Dealing With Two Major Issues: What Get's Priority Billing?
If you and your spouse are contemplating making not one, but two big legal moves in the near future, this information is for you. Financial problems and relationship problems sometimes go hand-in-hand, so this issue of which to file first, bankruptcy or divorce, comes up more than you might imagine. Filing one before the other often makes better sense, so read on to learn some details about the order of things so that you can make a better decision.
Up to your eyeballs
If you deal with your debt before you get divorced, you could automatically make one of the most contentious divorce issues virtually disappear. A chapter 7 bankruptcy will eliminate your credit card debt, which often makes up a large portion of a divorcing couple's (and everyone else') debt load.
Bewared of property loss
If you have a great deal of secured debt, you may need to double check the impact it could make on a divorce settlement. Secured debt, which has property to "secure" it, cannot be discharged with a chapter 7 bankruptcy. This means that a bankruptcy filing could end up causing some of your marital property to be foreclosed on, which could affect your divorce property settlement. There are rules in some states that prevent the "shedding" of property prior to a divorce filing, so consult with your divorce attorney before you file for bankruptcy if there is chance you could lose a home, vehicle or other property.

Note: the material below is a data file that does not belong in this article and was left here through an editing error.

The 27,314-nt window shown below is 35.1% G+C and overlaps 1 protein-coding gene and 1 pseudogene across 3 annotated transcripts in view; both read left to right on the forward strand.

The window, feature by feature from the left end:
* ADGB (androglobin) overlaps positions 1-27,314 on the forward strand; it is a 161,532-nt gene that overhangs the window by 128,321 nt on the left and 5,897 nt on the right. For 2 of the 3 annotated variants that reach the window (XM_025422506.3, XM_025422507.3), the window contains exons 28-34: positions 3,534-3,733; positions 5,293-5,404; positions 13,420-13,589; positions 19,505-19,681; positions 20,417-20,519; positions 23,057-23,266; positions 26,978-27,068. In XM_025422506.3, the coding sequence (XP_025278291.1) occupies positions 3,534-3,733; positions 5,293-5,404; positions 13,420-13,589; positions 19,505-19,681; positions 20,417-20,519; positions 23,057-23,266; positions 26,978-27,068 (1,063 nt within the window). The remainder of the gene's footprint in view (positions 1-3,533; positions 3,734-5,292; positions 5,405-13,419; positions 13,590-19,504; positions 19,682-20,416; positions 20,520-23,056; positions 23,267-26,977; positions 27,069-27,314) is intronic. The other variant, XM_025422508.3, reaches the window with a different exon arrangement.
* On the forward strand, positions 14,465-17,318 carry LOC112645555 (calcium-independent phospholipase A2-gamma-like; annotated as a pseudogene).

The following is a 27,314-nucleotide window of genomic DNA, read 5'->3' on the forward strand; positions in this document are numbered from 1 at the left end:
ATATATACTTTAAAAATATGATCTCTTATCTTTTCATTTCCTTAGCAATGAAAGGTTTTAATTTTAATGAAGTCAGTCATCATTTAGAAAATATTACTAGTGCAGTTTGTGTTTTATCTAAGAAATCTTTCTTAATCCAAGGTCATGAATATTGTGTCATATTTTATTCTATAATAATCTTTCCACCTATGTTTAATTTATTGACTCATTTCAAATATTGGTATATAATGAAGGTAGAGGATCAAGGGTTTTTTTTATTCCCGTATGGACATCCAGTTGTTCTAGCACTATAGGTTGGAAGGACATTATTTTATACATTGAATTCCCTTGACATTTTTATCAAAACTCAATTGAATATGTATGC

You can help ensure that you don't get stuck in the above property loss situation if you happen to live in a state that allows bankruptcy filers to double their exemptions by filing jointly. Exemptions act to chop off some of the value of an item, such as a home, which could help you to keep more property.
The means to file
To be eligible to file for bankruptcy, your income must fall within certain limits set by each state based on the median income. This rule is an attempt to prevent those with higher incomes from using bankruptcy laws to profit. If you are married, you must calculate both of your incomes, but if you are either single or living in a separate household, you can use just your income. To complicate matters, the bankruptcy regulations allow you to use the "marital adjustment deduction" if your incomes are disparate in amounts. This is a truly complex area, so consult with your bankruptcy attorney if your income is too high to file while married, since you may still have some options other than waiting until after you split up.
Just one of these legal actions can be daunting, but accomplishing both in a matter of months could be extremely challenging. Speak to your attorney for more information. Contact a firm like Granowitz, White & Weber Attorneys at Law to get started.